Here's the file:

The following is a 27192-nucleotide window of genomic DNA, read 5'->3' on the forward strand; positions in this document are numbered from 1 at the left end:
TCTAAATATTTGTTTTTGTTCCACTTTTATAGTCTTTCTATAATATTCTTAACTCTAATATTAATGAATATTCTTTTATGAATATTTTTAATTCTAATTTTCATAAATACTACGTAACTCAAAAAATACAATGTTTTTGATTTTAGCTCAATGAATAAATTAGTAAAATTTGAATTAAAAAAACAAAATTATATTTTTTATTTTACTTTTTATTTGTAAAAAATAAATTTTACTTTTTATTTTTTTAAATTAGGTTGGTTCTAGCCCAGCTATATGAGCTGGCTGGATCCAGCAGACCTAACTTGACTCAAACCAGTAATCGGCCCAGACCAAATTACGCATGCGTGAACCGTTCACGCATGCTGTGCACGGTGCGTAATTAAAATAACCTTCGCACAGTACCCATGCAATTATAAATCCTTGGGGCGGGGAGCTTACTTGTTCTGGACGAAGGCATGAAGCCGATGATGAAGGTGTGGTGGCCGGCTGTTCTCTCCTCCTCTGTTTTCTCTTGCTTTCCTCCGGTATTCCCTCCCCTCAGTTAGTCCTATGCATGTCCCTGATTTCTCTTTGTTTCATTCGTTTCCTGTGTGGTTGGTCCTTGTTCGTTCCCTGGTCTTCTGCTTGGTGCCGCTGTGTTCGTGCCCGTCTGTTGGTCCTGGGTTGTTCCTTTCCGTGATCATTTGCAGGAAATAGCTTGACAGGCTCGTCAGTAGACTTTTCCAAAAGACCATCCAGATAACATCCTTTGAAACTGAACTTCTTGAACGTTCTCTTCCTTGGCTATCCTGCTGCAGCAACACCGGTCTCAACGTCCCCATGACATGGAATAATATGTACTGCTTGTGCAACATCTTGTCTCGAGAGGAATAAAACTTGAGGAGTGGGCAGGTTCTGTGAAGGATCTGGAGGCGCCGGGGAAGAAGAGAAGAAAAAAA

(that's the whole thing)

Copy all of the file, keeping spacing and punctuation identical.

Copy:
The following is a 27192-nucleotide window of genomic DNA, read 5'->3' on the forward strand; positions in this document are numbered from 1 at the left end:
TCTAAATATTTGTTTTTGTTCCACTTTTATAGTCTTTCTATAATATTCTTAACTCTAATATTAATGAATATTCTTTTATGAATATTTTTAATTCTAATTTTCATAAATACTACGTAACTCAAAAAATACAATGTTTTTGATTTTAGCTCAATGAATAAATTAGTAAAATTTGAATTAAAAAAACAAAATTATATTTTTTATTTTACTTTTTATTTGTAAAAAATAAATTTTACTTTTTATTTTTTTAAATTAGGTTGGTTCTAGCCCAGCTATATGAGCTGGCTGGATCCAGCAGACCTAACTTGACTCAAACCAGTAATCGGCCCAGACCAAATTACGCATGCGTGAACCGTTCACGCATGCTGTGCACGGTGCGTAATTAAAATAACCTTCGCACAGTACCCATGCAATTATAAATCCTTGGGGCGGGGAGCTTACTTGTTCTGGACGAAGGCATGAAGCCGATGATGAAGGTGTGGTGGCCGGCTGTTCTCTCCTCCTCTGTTTTCTCTTGCTTTCCTCCGGTATTCCCTCCCCTCAGTTAGTCCTATGCATGTCCCTGATTTCTCTTTGTTTCATTCGTTTCCTGTGTGGTTGGTCCTTGTTCGTTCCCTGGTCTTCTGCTTGGTGCCGCTGTGTTCGTGCCCGTCTGTTGGTCCTGGGTTGTTCCTTTCCGTGATCATTTGCAGGAAATAGCTTGACAGGCTCGTCAGTAGACTTTTCCAAAAGACCATCCAGATAACATCCTTTGAAACTGAACTTCTTGAACGTTCTCTTCCTTGGCTATCCTGCTGCAGCAACACCGGTCTCAACGTCCCCATGACATGGAATAATATGTACTGCTTGTGCAACATCTTGTCTCGAGAGGAATAAAACTTGAGGAGTGGGCAGGTTCTGTGAAGGATCTGGAGGCGCCGGGGAAGAAGAGAAGAAAAAAA